What’s the best way to get information about the hurricane season?

The hurricane season starts on June 1 each year and ends on Nov. 30. The Hurricane & Storm Surge Program at the University of Miami’s Rosenstiel School of Marine & Atmospheric Science tracks hurricane…

What’s the best way to get information about the hurricane season?

The hurricane season starts on June 1 each year and ends on Nov. 30. The Hurricane & Storm Surge Program at the University of Miami’s Rosenstiel School of Marine & Atmospheric Science tracks hurricane activity in the Atlantic. NOAA’s National Centers for Environmental Information runs the Hurricane Information & Forecast System website. There is also an interactive map showing forecast path for each tropical cyclone in the Atlantic and the Pacific. NOAA posts updates online about the anticipated hurricane season. The main impacts of hurricanes are rainfall, wind, storm surge and flooding. Here are the meteorological forecasting models expected for hurricane season:

For Atlantic Atlantic early prediction

1. El Nino

2. El Nino-neutral

3. El Nino-weak

4. Neutral

5. Pacific El Nino-neutral

6. Pacific neutral

7. Pacific El Nino-weak

For the Caribbean eastern tropical Atlantic (Eastern Pacific) and Caribbean western tropical Atlantic (Western Pacific) early prediction

1. El Nino

2. El Nino-neutral

3. Neutral

4. El Nino-weak

5. Pacific El Nino-neutral

6. Pacific neutral

For the Central and South Atlantic (Western Pacific) early prediction

1. El Nino

2. El Nino-neutral

3. Neutral

4. Neutral

5. Pacific El Nino-neutral

6. Pacific neutral

For the North Atlantic (Eastern Pacific) early prediction

1. Neutral

2. El Nino-neutral

3. El Nino-weak

4. Neutral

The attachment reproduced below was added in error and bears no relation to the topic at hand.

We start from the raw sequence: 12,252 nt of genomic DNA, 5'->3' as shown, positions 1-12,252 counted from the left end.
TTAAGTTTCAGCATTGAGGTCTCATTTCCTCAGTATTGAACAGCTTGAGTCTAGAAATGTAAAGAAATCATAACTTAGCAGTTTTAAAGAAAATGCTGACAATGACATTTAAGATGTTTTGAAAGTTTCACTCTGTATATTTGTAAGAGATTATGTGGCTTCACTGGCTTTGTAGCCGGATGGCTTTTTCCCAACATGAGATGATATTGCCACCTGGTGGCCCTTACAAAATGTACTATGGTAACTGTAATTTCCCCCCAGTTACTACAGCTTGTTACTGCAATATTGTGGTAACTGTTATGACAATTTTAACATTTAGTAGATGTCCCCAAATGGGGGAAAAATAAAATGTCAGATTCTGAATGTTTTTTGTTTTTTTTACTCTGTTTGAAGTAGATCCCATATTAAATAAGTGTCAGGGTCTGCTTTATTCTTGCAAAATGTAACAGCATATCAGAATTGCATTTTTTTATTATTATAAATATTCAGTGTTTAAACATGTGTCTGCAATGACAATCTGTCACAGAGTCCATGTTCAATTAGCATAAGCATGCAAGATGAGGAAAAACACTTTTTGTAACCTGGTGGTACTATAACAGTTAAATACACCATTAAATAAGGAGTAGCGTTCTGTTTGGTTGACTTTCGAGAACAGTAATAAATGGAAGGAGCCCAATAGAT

5. Pacific El Nino-neutral

6. Pacific neutral

For the Atlantic subtropical Atlantic (Eastern Pacific) and Atlantic subtropical Atlantic (Western Pacific) early prediction

1. El Nino

2. El Nino-neutral

3. El Nino-weak

4. Neutral

5. Pacific El Nino-neutral

6. Pacific neutral

For the United States Eastern Pacific Hurricane Region early prediction

1. Pacific El Nino

2. El Nino-neutral

3. Neutral

4. Pacific El Nino-neutral

5. Neutral

6. Pacific El Nino-weak

For the United States Central Pacific Hurricane Region early prediction

1. Neutral

2. El Nino-neutral

3. El Nino-weak

4. Pacific El Nino-weak

5. Pacific neutral

6. Pacific neutral

For the United States Gulf of Mexico and Central Atlantic Gulf (Eastern Pacific) Early prediction

1. Neutral

2. Neutral

3. El Nino-neutral

4. El Nino-weak

5. Pacific El Nino-neutral

6. Pacific neutral

For the Western Atlantic Early prediction

1. El Nino

2. El Nino-neutral

3. El Nino-weak

4. Neutral

5. Pacific El Nino-neutral

6. Pacific neutral

Here are the 30 most powerful Atlantic hurricanes recorded over the last 100 years, according to the National Hurricane Center:

For the West Coast of North America, here is a compilation of the 30 strongest land hurricanes in the 30-year period of 1968 through 1992:

For more information about the public hurricane information available through the National Hurricane Center:

For more information about the National Weather Service in America:

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